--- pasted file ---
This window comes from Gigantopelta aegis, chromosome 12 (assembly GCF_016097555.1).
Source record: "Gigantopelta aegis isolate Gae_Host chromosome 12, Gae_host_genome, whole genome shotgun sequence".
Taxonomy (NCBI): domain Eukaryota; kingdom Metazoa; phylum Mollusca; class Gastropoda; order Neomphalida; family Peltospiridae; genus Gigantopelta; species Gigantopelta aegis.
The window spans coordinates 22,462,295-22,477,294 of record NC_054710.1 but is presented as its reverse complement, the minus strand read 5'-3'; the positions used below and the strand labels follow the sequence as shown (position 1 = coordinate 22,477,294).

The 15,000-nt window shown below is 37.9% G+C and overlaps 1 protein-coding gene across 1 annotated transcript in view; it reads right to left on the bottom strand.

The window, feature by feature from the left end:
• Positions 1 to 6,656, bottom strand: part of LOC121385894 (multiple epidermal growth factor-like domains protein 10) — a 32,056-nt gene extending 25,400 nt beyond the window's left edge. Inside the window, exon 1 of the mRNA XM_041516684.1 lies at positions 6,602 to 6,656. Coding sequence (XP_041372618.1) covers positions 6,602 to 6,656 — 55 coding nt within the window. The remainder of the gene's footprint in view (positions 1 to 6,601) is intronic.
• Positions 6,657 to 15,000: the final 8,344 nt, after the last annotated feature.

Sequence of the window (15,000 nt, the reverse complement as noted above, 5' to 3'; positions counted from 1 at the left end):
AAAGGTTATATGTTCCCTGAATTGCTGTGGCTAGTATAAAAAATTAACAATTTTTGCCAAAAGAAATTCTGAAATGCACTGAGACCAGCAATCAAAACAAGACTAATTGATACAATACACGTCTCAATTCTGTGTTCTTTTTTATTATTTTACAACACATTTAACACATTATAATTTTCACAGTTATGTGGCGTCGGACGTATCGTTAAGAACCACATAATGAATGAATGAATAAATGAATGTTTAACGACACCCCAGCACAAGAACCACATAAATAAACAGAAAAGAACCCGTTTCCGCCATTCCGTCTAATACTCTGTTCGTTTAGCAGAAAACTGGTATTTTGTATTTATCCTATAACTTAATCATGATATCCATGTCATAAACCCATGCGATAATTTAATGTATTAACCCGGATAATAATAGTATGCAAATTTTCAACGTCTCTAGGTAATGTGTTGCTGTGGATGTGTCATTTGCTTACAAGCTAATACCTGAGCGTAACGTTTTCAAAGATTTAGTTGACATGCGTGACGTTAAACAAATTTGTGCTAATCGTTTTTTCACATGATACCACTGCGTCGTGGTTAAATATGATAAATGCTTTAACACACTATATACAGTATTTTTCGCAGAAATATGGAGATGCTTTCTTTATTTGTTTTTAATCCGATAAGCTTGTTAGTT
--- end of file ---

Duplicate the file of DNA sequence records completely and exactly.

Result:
This window comes from Gigantopelta aegis, chromosome 12 (assembly GCF_016097555.1).
Source record: "Gigantopelta aegis isolate Gae_Host chromosome 12, Gae_host_genome, whole genome shotgun sequence".
Taxonomy (NCBI): domain Eukaryota; kingdom Metazoa; phylum Mollusca; class Gastropoda; order Neomphalida; family Peltospiridae; genus Gigantopelta; species Gigantopelta aegis.
The window spans coordinates 22,462,295-22,477,294 of record NC_054710.1 but is presented as its reverse complement, the minus strand read 5'-3'; the positions used below and the strand labels follow the sequence as shown (position 1 = coordinate 22,477,294).

The 15,000-nt window shown below is 37.9% G+C and overlaps 1 protein-coding gene across 1 annotated transcript in view; it reads right to left on the bottom strand.

The window, feature by feature from the left end:
• Positions 1 to 6,656, bottom strand: part of LOC121385894 (multiple epidermal growth factor-like domains protein 10) — a 32,056-nt gene extending 25,400 nt beyond the window's left edge. Inside the window, exon 1 of the mRNA XM_041516684.1 lies at positions 6,602 to 6,656. Coding sequence (XP_041372618.1) covers positions 6,602 to 6,656 — 55 coding nt within the window. The remainder of the gene's footprint in view (positions 1 to 6,601) is intronic.
• Positions 6,657 to 15,000: the final 8,344 nt, after the last annotated feature.

Sequence of the window (15,000 nt, the reverse complement as noted above, 5' to 3'; positions counted from 1 at the left end):
AAAGGTTATATGTTCCCTGAATTGCTGTGGCTAGTATAAAAAATTAACAATTTTTGCCAAAAGAAATTCTGAAATGCACTGAGACCAGCAATCAAAACAAGACTAATTGATACAATACACGTCTCAATTCTGTGTTCTTTTTTATTATTTTACAACACATTTAACACATTATAATTTTCACAGTTATGTGGCGTCGGACGTATCGTTAAGAACCACATAATGAATGAATGAATAAATGAATGTTTAACGACACCCCAGCACAAGAACCACATAAATAAACAGAAAAGAACCCGTTTCCGCCATTCCGTCTAATACTCTGTTCGTTTAGCAGAAAACTGGTATTTTGTATTTATCCTATAACTTAATCATGATATCCATGTCATAAACCCATGCGATAATTTAATGTATTAACCCGGATAATAATAGTATGCAAATTTTCAACGTCTCTAGGTAATGTGTTGCTGTGGATGTGTCATTTGCTTACAAGCTAATACCTGAGCGTAACGTTTTCAAAGATTTAGTTGACATGCGTGACGTTAAACAAATTTGTGCTAATCGTTTTTTCACATGATACCACTGCGTCGTGGTTAAATATGATAAATGCTTTAACACACTATATACAGTATTTTTCGCAGAAATATGGAGATGCTTTCTTTATTTGTTTTTAATCCGATAAGCTTGTTAGTT